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Safeguarding and the role of hubs

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A message from NAHT general secretary Paul Whiteman to members

You may have seen that, over the weekend, the Department for Education (DfE) published new guidance on safeguarding during this period. 

We have updated our FAQs to reflect this. One of the central messages is that schools do not need to re-write their entire child protection policies to reflect the new circumstances, and much of your existing policy will remain entirely relevant. 

If you have had to make changes to your usual approaches, we suggest you include them in a short appendix to your policy. This will mean that your staff can quickly and easily access them. 

Over the last few days, we have received an increasing number of emails about the use of ‘hubs’ to provide the reduced provision offer. In some instances, members have faced pressure to abandon their current approach and move to a more centralised hub model.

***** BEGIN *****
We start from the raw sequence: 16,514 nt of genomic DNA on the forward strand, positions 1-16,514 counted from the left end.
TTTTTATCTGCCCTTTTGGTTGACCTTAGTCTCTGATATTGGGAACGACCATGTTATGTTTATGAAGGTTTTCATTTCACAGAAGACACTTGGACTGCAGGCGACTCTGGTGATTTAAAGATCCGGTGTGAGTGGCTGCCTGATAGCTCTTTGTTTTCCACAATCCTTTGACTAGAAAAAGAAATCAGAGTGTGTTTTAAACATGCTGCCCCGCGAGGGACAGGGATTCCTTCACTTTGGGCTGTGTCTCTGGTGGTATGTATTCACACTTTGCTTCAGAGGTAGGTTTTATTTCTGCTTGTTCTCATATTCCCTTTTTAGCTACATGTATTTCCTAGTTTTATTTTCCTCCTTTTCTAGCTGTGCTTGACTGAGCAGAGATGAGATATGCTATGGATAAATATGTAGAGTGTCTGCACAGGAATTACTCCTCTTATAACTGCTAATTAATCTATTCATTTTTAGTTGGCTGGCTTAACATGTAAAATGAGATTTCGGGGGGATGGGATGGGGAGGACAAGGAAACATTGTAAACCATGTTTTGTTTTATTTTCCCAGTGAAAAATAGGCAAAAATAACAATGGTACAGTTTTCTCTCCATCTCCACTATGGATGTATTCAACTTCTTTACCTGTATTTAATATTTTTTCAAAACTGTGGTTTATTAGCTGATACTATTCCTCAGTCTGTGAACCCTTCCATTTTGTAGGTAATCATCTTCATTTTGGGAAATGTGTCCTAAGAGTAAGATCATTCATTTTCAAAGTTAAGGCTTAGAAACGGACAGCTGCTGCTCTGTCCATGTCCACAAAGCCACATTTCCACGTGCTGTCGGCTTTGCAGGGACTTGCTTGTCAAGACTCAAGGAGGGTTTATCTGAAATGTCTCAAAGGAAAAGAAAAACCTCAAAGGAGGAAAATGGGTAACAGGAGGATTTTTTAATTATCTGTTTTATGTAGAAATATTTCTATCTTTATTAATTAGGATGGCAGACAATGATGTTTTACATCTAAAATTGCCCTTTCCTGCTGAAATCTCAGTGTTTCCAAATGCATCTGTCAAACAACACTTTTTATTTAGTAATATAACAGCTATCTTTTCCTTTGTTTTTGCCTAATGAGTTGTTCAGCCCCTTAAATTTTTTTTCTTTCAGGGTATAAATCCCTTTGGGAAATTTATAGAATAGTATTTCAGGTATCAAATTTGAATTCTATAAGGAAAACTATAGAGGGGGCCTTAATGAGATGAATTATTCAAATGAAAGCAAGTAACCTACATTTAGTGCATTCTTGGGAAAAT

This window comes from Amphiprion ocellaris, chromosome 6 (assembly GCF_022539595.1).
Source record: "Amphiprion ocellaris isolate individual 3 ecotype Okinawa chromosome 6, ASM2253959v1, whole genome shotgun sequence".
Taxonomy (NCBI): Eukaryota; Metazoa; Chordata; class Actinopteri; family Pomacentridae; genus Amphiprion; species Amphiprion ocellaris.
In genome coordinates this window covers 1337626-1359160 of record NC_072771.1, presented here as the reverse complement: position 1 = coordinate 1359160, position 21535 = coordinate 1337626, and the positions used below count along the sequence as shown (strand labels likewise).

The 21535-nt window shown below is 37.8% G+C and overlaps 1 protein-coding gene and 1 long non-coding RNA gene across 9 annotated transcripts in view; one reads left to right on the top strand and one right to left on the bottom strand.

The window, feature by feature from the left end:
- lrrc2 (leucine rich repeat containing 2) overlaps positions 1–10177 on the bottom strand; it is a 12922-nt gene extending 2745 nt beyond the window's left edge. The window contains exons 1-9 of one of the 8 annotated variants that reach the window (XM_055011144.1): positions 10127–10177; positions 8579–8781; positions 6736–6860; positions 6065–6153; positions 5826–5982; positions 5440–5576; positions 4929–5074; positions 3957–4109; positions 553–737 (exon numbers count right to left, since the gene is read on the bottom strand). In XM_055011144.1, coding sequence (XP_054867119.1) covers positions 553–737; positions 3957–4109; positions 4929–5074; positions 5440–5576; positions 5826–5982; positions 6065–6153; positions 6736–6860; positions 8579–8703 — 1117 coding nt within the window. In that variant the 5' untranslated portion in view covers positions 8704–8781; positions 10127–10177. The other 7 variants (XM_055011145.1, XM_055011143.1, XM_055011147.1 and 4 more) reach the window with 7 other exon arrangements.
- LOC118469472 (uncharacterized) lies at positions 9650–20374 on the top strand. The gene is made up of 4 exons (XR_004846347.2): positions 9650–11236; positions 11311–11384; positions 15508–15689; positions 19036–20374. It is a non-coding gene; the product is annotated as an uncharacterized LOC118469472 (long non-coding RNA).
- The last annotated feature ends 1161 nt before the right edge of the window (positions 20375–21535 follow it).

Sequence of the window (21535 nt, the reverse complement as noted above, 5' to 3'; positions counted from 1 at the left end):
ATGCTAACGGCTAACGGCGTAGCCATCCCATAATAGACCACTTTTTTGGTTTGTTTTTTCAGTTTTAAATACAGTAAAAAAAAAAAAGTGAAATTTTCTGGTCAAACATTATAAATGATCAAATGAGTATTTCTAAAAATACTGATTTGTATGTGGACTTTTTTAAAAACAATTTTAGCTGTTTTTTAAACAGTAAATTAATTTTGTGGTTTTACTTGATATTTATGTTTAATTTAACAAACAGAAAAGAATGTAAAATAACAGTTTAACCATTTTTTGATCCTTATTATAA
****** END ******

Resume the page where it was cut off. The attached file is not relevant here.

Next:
In section 16 of our updated FAQs, you will find an explanation of NAHT’s position on this. Fundamentally, we believe that it is in the best interests of pupils and staff to remain in small numbers in their schools, wherever this is possible.

Put simply: where schools have arrangements in place that are working well, we don’t think local authorities should be in any rush to move to a hub approach.

However, we do recognise that schools will need to continue to work with their local authority to explore long-term contingency planning should local offers start to become unsustainable.

You can read more about this in our online FAQs, which we continue to update regularly. 

We recognise that not all the FAQs are relevant to our members in Wales and Northern Ireland, and we will continue to provide nation-specific advice as appropriate.

First published 31 March 2020